Saturday, January 25, 2014

Kesey's Letter: Thoughts on Truth and Empathy

Note: This is a repost of something I wrote over a year ago. I'm posting it again now because my last post was about symbolic logic, of all things, and it doesn't get much more dry and analytical than that. I feel like I should restore some balance by posting something a little less cold and mechanical. In fact, I wrote this in part to remind myself not to be too cold and mechanical. But it didn't work. I slipped back into a bit of emotional tone-deafness. It's a failing I have--I get so caught up in thinking that I forget to feel. That's really quite stupid, for reasons I explore below. So I'm going to remind myself again--hanging on to past insights is one of the major purposes of this blog, after all. I thought about tackling this topic all over again, and then I realized I probably won't be able to say it better than I said it here. Or maybe I'm just feeling lazy. Anyway, here it is again:

I just read a letter by Ken Kesey, the '60's wildman famous for writing One Flew Over the Cuckoo's Nest, and for leading a band of pioneer hippies known as the Merry Pranksters on a cross-country trip in a psychedelic school bus--a trip immortalized in Tom Wolfe's The Electric Kool-Aid Acid Test. Kesey's life was, oddly, defined by school buses.  In 1984, after Kesey had long since settled down, his son Jed was on another school bus, on his way to a wrestling meet.  The bus started sliding, and went over a cliff.  Jed was comatose when he was pulled from the bus, and died a few days later. Kesey wrote the letter afterward to some of his closest friends, describing his son's last minutes in the hospital, and his touching funeral. It's a heartbreaking, honest, beautiful letter, written by a man bent with grief but still overwhelmed by his love for his friends and family, and for the relentless beauty of a world where birds keep right on singing, no matter who was just buried.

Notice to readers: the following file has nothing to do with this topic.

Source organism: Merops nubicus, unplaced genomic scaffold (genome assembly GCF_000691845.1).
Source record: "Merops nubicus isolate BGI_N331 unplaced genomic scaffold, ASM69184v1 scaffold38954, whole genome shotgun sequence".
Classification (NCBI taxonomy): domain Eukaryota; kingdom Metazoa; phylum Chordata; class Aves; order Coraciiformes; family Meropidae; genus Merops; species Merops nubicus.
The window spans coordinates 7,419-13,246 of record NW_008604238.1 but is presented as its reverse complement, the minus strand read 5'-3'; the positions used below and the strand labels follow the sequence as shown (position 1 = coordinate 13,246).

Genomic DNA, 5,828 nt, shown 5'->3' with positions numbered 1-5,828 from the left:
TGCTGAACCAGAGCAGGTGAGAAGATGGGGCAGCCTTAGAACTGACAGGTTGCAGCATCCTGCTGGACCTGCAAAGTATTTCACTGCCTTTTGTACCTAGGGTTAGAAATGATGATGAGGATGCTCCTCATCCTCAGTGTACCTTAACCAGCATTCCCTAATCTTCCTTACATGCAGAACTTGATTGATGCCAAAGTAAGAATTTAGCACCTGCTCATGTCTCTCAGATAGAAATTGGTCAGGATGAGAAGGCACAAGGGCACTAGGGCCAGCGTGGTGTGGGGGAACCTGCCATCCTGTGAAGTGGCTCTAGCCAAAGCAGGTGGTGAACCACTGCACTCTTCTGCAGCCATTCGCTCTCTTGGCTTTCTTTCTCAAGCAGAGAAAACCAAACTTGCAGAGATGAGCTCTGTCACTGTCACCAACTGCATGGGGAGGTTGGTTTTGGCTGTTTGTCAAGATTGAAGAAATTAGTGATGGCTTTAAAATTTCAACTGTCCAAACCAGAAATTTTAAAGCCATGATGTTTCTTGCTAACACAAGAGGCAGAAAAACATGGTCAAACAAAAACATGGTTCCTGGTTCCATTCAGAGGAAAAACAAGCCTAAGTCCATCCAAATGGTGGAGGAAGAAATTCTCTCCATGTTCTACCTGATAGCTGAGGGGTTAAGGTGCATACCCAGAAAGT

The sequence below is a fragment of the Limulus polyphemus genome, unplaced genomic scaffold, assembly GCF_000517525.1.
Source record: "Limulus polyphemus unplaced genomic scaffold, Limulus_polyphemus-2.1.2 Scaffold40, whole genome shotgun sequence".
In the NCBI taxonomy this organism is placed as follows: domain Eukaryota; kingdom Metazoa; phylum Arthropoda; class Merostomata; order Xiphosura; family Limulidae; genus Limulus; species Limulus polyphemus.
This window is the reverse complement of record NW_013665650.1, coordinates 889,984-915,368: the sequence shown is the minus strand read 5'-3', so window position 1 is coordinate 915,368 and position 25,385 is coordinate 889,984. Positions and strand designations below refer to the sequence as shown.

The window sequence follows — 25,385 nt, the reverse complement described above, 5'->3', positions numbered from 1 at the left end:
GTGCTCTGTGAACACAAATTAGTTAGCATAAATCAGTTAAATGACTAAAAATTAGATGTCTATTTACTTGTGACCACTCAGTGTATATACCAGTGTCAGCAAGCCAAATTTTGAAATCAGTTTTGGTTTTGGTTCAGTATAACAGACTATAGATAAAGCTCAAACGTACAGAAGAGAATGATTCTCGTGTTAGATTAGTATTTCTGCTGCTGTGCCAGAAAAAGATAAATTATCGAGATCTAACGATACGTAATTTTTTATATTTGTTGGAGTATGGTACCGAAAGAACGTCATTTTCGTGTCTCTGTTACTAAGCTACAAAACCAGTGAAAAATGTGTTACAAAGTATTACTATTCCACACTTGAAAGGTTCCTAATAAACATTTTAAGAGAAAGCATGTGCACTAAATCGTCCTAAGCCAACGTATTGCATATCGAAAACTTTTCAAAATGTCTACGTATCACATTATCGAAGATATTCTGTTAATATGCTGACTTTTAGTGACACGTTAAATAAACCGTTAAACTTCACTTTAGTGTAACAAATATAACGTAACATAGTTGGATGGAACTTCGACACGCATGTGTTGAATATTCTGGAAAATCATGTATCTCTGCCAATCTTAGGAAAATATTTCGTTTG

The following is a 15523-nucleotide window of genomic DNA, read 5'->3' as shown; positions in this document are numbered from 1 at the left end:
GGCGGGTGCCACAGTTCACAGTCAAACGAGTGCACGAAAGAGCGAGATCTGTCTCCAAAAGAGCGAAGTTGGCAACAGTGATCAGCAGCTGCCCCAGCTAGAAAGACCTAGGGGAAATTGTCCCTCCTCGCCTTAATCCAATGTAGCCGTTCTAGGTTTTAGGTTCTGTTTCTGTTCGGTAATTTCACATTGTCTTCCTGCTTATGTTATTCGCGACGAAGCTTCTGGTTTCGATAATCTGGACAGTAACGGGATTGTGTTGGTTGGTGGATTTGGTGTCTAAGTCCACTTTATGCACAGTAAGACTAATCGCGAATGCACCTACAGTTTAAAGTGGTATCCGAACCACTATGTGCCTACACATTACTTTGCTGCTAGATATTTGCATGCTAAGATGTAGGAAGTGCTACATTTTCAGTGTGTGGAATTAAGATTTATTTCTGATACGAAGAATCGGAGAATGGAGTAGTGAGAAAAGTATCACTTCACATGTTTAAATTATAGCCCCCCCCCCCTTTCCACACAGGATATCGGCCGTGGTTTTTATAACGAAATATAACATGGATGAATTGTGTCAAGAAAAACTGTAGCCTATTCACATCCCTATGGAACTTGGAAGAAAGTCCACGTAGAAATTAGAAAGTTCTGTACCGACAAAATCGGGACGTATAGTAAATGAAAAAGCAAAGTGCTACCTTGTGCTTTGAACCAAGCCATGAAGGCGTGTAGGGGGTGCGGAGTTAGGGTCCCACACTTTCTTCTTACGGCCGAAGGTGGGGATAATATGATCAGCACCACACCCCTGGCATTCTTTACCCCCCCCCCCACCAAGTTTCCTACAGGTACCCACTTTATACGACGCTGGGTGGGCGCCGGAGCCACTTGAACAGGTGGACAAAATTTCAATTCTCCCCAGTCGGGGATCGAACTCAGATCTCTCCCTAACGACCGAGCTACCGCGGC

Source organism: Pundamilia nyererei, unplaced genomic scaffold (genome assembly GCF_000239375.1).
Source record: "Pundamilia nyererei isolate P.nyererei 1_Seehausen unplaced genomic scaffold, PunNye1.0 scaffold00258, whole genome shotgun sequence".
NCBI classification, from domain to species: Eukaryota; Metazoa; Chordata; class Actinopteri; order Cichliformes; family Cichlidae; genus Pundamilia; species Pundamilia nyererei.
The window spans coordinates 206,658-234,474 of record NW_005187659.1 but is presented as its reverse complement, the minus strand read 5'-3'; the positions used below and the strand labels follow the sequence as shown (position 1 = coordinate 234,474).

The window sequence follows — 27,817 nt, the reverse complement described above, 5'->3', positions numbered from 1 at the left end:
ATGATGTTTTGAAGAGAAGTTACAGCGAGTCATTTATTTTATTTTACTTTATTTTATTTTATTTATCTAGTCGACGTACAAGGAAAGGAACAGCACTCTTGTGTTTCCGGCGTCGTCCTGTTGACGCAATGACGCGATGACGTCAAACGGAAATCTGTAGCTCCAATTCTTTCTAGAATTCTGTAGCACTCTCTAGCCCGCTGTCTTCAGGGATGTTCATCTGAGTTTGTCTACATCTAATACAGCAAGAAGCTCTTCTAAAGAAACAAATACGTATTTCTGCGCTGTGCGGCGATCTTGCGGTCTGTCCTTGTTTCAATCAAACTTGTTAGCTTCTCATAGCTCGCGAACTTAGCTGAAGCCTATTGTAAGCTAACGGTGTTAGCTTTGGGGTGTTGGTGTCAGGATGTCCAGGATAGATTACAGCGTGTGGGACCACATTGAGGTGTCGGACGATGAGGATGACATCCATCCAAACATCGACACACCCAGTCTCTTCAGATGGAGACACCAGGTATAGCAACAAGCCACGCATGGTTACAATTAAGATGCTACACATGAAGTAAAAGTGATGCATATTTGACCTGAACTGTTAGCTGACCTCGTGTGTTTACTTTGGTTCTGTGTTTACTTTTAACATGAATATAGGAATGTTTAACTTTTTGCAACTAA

But don't rely on my second-hand account.  By all means, read it yourself (unless now is not a convenient time to shed a tear). I'm going to wait, though, and put the link at the bottom of this post. If you read the letter now, you're not going to want to come back to my anemic, overly-analytical scribblings which it inspired.  At least, I wouldn't if I were you.

My friend who recommended the letter to me said it made her “cry noisily.” It didn't quite do that to me, and that's probably my loss. But it did make me think. Well, that's not quite right. It made me feel, and then think. I'm usually more of a thinker than a feeler.  I'm one of those withdrawn ponderers who is as attracted to ideas as to people (unless they're people who have a lot of interesting things to say).  For years, I've imagined that I prefer facts to feelings, not realizing until today just how silly that statement is. Why it is so silly will take some explaining.